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Background and Theory

In 1968, Nobel Prize winner and psychobiologist, Roger W Sperry, made a stunning discovery that the human brain uses 2 fundamentally different modes of thinking – the L-mode, which is verbal, analytic, and sequential (mainly located in the left hemisphere), and the R-mode, which is visual, perceptual and simultaneous (mainly located in the right hemisphere).

Expanding on this, Dr Betty Edwards rejected the notion that drawing is a ‘magical ability’ or an inborn talent. She proposed that anyone could learn to draw – so long as they were able to make a cognitive shift to our R-mode.

Through the process of drawing, you will learn strategies to access R-mode at conscious level and to shift to a particular way of thinking and seeing. In doing so, you will also gain access to your inventive, intuitive and creative potential.

Drawing, pleasurable and rewarding though it is,
Is but a key to open the door to other goals.

The potential force of the creative, imaginative human brain seems almost limitless.
Drawing may help you come to know this power and make it known to others.

– Dr. Betty Edwards

Our Creative Brain

Neuroscience research shows that our brain has 2 fundamentally different modes of thinking: a verbal-analytic mode and a visual-perceptual mode. Creative-productive people have the ability to shift between these 2 modes easily.1 This aspect of cognitive flexibility is a skill anyone can master through training practice. But in order to learn to use our brain effectively, we must first understand it.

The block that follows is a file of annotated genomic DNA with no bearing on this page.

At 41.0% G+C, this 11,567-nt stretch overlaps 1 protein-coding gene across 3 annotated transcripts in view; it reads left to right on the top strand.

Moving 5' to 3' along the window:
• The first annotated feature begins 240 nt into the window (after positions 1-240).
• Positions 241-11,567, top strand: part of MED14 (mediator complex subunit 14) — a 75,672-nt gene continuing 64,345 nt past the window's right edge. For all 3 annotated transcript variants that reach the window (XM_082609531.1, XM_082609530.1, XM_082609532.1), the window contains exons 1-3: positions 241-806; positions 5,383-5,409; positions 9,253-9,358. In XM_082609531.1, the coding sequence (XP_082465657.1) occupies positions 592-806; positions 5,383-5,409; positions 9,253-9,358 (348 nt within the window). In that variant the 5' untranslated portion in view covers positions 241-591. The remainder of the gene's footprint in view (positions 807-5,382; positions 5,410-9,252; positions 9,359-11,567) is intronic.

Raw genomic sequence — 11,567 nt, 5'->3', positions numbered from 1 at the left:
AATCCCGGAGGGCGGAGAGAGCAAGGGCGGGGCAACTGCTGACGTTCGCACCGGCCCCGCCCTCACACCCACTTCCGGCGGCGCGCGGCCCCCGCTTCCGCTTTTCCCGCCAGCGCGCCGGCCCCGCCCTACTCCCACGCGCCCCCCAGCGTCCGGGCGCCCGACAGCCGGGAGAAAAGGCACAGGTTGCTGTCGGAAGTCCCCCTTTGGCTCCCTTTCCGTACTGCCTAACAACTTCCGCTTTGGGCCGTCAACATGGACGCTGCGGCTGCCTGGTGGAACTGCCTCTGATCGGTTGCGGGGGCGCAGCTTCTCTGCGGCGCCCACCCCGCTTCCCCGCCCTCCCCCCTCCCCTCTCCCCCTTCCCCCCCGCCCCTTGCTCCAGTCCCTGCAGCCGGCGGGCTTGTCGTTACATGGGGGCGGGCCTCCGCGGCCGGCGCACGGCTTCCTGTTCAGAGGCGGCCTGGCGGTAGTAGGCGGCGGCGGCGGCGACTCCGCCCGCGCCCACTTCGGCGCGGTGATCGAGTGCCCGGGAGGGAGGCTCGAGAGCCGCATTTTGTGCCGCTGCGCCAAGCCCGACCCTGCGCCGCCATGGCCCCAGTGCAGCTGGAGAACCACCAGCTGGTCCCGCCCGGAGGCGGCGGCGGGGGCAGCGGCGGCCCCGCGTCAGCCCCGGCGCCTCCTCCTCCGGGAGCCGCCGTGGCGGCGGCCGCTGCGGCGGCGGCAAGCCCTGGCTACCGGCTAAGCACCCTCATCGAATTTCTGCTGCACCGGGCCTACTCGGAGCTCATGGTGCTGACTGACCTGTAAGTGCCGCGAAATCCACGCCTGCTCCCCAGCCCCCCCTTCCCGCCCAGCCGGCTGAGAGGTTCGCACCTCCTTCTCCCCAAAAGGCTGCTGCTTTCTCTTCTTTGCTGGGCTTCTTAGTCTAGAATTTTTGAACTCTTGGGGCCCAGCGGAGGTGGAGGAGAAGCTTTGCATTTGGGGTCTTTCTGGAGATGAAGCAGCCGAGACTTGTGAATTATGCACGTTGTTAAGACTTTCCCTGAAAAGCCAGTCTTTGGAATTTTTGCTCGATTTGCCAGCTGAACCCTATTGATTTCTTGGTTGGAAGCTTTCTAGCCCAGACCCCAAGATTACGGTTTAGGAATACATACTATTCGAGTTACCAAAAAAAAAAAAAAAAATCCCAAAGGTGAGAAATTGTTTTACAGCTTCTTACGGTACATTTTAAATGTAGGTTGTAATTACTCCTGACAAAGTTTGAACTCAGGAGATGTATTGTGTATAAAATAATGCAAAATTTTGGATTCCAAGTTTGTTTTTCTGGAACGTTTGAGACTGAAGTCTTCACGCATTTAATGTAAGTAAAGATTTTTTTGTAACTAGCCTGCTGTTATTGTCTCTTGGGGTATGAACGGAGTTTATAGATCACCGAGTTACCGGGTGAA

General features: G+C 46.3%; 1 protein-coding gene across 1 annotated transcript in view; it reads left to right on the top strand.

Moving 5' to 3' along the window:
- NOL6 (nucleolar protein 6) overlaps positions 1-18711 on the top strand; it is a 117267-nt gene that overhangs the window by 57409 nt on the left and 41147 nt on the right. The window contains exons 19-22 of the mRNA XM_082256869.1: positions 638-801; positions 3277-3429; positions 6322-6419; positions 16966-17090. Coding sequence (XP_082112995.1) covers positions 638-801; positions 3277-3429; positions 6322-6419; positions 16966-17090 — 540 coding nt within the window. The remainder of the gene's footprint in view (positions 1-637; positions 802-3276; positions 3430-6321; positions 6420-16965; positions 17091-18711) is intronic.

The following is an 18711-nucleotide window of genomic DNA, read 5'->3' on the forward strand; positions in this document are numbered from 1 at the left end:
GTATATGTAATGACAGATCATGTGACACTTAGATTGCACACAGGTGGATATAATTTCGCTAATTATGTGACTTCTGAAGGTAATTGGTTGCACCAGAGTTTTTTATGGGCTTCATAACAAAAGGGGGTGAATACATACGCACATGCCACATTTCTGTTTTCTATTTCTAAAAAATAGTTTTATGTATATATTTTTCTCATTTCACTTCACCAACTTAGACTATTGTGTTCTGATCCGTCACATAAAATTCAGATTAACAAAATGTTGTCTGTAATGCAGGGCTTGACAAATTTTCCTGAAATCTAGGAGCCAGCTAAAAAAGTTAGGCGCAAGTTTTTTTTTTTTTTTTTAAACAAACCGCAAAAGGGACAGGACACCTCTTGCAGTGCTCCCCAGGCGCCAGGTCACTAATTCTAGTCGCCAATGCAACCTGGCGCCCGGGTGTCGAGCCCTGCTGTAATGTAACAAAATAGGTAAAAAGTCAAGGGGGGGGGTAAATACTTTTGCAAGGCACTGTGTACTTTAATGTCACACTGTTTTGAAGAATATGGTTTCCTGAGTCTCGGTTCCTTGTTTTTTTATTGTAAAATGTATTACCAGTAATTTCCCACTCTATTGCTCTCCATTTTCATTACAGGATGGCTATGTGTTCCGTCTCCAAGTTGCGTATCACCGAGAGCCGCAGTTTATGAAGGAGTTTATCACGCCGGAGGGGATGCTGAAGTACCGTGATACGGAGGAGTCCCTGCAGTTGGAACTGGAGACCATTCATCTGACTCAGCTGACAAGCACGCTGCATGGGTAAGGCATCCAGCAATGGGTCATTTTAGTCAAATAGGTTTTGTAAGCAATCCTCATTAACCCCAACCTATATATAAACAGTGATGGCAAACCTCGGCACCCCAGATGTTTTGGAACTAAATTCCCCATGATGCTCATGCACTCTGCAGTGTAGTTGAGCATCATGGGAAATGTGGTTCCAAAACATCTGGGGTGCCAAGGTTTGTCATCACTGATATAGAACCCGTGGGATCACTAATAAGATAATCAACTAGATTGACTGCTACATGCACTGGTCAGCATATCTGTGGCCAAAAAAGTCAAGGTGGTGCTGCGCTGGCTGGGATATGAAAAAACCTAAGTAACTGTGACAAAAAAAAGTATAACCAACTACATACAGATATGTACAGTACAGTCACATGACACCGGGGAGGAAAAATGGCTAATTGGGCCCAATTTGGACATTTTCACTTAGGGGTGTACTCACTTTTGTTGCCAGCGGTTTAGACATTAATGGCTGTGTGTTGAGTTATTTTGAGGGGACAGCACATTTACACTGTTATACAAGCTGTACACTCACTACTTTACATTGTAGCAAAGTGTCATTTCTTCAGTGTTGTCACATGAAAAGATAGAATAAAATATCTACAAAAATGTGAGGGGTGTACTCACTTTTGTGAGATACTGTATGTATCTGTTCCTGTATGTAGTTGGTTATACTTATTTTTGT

It’s important to clarify that the terms ‘left’ and ‘right’ do not refer to specific brain locations; rather the 2 fundamentally different modes the brain handles information with. The verbal-analytic ‘left-mode’ is sequential, logical and analytical. It is the self-monitoring voice we hear all the time, making judgments about the world and ourselves. The visual-perceptual ‘right-mode’ is simultaneous, perceptual, and all about the big picture – the gestalt. It is open and uncritical, allowing us to become curious and fascinated with new worlds of knowledge.2

The ability to shift flexibly between these 2 modes is associated with higher overall cognitive functioning. Once you learn this skill, there is no limit to the innovative ideas and new ways of doing things that you can explore.

Creative mental functioning involves a set of specific brain activation patterns that can be amplified through conscious effort and practice.

– Shelley Carson, Your Creative Brain: Seven Steps to Maximize Imagination, Productivity, and Innovation in Your Life. (2010)

1 With insights from Dr Shelley Carson, author, Your Creative Brain: Seven Steps to Maximize Imagination, Productivity, and Innovation in Your Life (2010)

2 With insights from Dr. Jill Bolte Taylor, Ph.D. Neuroanatomist, “My Stroke of Insight” (2008), ranked 2nd most-watched TED talk. Watch her TED talk.

Learning to see better – also lies at the heart of creativity

It is no coincidence, that the language used to describe creative inspiration is so intimately connected to seeing. Think, of words such as “insight,” “seeing the light,” “I see it now,” “foresight,” “clear-sightedness,” and “getting the picture.” Even “intuition,” comes from the verb intueri – “to look at.”

– Dr. Betty Edwards, in her interview with Tony Schwartz